Author Spotlight: Karen Babine explores how natural places shape our lives

By Derek Sullivan

Babine_Water coverKaren Babine has lived all over the United States, and in her new book, she writes about how the different lands and various cultures shaped her life.

Babine's debut book of essays titled "Water and What We Know: Following the Roots of Northern Life" was released by the University of Minnesota Press on Sunday. She will read from her book at 1 p.m. Saturday at the Barnes & Noble at Apache Mall in Rochester.

Babine is an assistant professor of English at Concordia College in Moorhead. During her college years, she lived in several different climates, from the Red River Valley of Fargo-Moorhead to the plains of Lincoln, Neb., to the barren, relatively soil-free landscape of Spokane, Wash. Babine aims to explore the meaning of being in your place on a particular day.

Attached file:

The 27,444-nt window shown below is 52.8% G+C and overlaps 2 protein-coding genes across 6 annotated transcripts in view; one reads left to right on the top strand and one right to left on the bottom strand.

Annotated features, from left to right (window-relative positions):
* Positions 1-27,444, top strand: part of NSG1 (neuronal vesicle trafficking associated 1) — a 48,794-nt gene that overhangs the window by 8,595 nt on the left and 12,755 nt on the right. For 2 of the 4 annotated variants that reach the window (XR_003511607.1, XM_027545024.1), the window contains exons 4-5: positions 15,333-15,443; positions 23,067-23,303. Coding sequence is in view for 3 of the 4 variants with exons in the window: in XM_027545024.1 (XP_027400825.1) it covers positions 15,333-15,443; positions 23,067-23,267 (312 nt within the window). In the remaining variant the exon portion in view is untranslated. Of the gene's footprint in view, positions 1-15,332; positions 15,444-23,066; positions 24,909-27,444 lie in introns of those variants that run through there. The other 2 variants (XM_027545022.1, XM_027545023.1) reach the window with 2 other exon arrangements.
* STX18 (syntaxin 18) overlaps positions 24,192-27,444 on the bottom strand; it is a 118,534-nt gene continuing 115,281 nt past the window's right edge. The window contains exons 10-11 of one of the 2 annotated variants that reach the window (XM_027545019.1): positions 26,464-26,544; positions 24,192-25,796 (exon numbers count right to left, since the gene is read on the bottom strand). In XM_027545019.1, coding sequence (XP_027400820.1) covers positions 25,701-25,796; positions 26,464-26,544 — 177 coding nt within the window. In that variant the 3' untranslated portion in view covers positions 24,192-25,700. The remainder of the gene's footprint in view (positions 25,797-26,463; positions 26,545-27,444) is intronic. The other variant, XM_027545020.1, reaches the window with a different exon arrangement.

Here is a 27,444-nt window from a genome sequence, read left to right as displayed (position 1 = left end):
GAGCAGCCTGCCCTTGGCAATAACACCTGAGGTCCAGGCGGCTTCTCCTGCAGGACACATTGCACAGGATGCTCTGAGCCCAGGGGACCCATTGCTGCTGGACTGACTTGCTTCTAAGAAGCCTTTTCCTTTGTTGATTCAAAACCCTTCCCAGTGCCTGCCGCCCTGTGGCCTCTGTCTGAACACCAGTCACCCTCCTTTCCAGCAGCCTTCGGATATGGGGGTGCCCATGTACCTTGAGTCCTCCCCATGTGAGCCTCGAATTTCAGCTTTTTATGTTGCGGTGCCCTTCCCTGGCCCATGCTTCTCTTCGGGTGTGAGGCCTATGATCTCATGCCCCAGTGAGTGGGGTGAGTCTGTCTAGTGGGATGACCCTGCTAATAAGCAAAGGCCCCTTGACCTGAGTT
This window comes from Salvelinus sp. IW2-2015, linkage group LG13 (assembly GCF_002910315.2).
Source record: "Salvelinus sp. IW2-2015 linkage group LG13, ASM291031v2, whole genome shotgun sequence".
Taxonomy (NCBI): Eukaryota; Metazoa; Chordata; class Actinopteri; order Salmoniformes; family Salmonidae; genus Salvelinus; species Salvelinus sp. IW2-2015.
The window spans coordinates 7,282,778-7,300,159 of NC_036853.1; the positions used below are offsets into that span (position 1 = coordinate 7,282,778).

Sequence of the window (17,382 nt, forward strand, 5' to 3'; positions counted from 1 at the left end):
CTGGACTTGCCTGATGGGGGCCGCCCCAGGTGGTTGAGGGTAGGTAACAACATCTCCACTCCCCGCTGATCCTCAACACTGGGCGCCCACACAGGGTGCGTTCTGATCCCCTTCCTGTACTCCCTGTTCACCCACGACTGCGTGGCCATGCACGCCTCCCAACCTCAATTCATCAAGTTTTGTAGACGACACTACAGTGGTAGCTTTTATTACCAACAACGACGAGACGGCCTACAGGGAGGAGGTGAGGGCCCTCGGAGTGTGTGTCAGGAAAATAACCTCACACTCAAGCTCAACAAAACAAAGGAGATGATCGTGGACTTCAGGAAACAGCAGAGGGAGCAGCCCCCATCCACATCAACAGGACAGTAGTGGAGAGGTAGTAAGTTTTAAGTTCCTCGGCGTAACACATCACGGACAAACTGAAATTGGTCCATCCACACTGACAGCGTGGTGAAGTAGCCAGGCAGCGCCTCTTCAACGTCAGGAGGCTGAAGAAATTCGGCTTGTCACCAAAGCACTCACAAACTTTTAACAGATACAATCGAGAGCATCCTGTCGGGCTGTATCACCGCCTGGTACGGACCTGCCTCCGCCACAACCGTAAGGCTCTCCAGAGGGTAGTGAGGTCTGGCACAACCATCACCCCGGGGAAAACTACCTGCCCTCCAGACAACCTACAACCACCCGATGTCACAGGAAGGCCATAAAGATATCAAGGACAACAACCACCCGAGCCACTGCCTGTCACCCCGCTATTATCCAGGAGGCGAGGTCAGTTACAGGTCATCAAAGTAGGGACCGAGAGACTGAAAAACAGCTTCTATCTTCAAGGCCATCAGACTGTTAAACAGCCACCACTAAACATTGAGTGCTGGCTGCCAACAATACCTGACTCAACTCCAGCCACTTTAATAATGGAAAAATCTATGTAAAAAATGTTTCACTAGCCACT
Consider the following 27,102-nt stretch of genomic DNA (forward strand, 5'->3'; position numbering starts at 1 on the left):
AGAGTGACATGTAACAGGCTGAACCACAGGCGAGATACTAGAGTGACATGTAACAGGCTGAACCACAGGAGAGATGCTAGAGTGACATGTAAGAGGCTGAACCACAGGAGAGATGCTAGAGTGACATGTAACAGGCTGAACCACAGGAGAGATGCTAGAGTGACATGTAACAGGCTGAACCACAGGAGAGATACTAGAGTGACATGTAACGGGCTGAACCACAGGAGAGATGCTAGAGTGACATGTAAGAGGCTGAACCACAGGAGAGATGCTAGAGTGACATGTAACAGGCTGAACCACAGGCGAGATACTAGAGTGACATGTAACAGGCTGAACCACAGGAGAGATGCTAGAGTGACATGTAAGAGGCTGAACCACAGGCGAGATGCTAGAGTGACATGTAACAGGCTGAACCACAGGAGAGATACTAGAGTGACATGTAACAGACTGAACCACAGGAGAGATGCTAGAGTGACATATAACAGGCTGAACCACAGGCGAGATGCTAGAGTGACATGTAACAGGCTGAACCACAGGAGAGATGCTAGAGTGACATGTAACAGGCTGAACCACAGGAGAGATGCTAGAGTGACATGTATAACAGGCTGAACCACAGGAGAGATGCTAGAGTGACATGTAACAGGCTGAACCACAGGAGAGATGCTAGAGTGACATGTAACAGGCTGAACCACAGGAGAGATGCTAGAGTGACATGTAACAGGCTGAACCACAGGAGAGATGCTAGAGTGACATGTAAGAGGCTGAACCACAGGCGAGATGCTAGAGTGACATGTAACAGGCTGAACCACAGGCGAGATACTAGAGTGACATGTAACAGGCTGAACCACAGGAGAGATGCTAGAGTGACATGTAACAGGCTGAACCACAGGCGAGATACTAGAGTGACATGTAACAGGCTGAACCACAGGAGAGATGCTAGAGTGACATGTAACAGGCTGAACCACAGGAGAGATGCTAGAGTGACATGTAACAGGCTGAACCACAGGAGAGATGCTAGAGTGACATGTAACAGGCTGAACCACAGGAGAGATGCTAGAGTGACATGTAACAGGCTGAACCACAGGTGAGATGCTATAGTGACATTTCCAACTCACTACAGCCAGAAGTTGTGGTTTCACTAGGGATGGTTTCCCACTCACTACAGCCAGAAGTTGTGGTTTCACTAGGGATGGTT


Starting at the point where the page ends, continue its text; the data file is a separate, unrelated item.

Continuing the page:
"The book is about those places that mean something to us and play a role in our identity and how it shapes who we are," said Babine, who grew up in Nevis, Minn. "You live differently in a place that has lakes and trees than you would if you lived in the Red River Valley, which is flat and has soil made of clay."


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